Installment two in our short fiction series, Fiction Under 1000 Words.
I find little crescents of her fingernails in the corner of the room. There’s two of them perched on the carpet, leaning against the molding like they were little animals, two legged beasts carved from flimsy ivory. She never painted her nails since we had the kid. I’m not looking for them, on my knees cleaning the edges of the living room, but I find them. She’s still here, in a way. The dust on the edges of the molding and on the rim of the light switch plate is probably 30 percent her skin cells, 30 percent mine. If a neutron bomb got dropped and we were all wiped out and archeological crews from a future civilization came through here studying, reconstituting the dead from what we touched, they’d vacuum up all the cells and grow a new her and me and Aidan right here again in this house. Would we remember each other?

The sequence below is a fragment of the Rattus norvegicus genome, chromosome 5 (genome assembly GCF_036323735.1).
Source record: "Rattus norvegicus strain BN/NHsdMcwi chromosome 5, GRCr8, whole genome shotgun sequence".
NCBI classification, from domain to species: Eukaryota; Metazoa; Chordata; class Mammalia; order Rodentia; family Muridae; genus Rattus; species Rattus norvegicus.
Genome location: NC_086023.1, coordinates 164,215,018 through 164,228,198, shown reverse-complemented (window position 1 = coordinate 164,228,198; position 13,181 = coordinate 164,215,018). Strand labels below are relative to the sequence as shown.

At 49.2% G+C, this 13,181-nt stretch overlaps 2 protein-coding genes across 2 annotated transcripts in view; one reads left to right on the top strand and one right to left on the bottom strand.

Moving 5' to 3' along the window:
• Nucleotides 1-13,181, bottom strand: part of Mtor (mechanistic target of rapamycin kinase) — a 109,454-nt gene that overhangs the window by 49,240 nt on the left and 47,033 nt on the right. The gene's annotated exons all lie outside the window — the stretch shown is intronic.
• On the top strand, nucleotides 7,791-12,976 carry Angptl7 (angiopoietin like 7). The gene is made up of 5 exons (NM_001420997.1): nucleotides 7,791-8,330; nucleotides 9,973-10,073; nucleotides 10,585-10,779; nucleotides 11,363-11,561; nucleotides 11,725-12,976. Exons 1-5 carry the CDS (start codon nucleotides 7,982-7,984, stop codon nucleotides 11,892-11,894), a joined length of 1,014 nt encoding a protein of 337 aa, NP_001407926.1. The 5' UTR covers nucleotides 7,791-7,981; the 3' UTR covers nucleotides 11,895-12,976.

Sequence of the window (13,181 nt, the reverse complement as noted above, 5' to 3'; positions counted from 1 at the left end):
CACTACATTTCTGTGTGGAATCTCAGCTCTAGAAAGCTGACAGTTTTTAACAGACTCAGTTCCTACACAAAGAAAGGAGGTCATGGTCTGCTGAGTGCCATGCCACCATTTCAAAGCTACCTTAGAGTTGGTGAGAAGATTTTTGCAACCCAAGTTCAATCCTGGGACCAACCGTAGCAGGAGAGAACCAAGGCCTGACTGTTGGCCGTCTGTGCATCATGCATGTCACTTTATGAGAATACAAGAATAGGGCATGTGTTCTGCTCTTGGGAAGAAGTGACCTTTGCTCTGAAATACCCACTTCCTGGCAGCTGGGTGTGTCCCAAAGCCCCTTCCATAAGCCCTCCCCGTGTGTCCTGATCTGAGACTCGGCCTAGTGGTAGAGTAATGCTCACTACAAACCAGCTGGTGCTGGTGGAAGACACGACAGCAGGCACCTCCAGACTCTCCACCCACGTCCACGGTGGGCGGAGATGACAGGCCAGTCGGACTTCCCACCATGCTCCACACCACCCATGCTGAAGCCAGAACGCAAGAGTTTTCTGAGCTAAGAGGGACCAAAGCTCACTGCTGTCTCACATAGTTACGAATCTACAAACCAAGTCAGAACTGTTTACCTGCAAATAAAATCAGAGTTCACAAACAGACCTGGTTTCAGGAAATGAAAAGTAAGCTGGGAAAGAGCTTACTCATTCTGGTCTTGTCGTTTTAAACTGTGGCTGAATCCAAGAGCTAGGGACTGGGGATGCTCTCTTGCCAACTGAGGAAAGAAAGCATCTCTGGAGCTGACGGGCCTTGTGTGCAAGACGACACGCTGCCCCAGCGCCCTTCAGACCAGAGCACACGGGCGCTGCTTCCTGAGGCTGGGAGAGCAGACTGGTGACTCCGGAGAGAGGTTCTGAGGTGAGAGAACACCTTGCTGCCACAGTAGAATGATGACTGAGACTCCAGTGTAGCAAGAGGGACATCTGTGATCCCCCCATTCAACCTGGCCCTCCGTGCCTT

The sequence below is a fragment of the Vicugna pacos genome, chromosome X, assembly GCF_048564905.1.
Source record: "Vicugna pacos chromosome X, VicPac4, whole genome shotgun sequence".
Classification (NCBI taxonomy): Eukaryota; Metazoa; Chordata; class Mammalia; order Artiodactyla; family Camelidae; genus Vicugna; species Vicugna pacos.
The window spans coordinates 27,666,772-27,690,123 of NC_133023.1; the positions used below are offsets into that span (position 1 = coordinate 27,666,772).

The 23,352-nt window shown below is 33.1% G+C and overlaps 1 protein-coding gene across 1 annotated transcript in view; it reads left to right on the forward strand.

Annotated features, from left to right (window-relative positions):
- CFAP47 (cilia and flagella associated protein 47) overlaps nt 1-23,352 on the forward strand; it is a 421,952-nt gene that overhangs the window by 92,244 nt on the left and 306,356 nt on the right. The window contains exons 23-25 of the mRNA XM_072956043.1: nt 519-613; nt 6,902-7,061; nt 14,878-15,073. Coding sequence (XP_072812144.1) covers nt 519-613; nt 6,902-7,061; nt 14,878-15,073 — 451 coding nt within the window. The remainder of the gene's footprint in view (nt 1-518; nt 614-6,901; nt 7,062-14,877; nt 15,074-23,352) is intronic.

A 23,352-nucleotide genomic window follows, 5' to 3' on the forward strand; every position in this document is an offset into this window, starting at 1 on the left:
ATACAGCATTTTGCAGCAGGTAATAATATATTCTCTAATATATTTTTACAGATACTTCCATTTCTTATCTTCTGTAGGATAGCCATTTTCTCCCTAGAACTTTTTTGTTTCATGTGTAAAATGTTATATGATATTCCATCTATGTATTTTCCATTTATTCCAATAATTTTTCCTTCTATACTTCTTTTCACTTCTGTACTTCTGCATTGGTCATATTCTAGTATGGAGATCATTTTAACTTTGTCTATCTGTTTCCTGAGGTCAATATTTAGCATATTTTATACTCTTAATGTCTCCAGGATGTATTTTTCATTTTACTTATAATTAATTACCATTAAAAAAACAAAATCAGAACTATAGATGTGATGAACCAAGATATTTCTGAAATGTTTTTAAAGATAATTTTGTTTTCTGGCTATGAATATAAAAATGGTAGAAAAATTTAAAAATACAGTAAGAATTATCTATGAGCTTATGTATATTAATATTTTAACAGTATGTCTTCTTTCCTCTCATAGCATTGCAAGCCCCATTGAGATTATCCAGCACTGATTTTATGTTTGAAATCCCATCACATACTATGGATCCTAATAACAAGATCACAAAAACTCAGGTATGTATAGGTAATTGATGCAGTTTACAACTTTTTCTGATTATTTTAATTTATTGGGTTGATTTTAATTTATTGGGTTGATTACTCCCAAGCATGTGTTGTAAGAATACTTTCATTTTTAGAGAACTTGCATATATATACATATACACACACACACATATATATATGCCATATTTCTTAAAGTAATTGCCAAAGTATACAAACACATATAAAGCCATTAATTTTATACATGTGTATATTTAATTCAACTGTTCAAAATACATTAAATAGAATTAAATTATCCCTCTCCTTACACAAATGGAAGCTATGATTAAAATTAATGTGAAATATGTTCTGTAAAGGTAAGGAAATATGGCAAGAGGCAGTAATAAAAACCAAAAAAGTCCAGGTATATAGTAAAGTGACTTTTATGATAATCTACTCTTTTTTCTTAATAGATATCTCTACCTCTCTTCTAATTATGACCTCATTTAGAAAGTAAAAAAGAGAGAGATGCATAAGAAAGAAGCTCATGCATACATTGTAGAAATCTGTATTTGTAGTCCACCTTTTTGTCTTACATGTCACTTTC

She’s somewhere, not far but not hanging around town either. Not that I’d run into her as that I haven’t left the house in god knows but I’d still know about it because I’m being checked on. Her friends, my friends, relatives from out of town happen to be just passing by on Saturday afternoons, heading to the mall that nobody goes to anymore. I feel less comforted than observed.
Especially with her friends. Reconnaissance units Stacey and Jennifer. They come as a pair with some kind of decoy object, typically something suspect. Rabbit-eared plastic covers for the outlets. A home knit scarf delivered in early August. Jenn and Stacey, in and out my door ferrying 43 thrift store volumes of the Encyclopedia Britannica for Aidan. The kid is four.
Last Wednesday they showed up with no-bake cookies as I was paying the sitter. “Vegan no-bake cookies,” Jenn noted. The visit’s intent was transparently investigative. Nostrils flared discreetly to check air quality. Furniture was sat on gingerly, inspected with hands and given a test bounce. At one point, I could of sworn I saw Stacey measuring Aidan’s dimensions with palm lengths.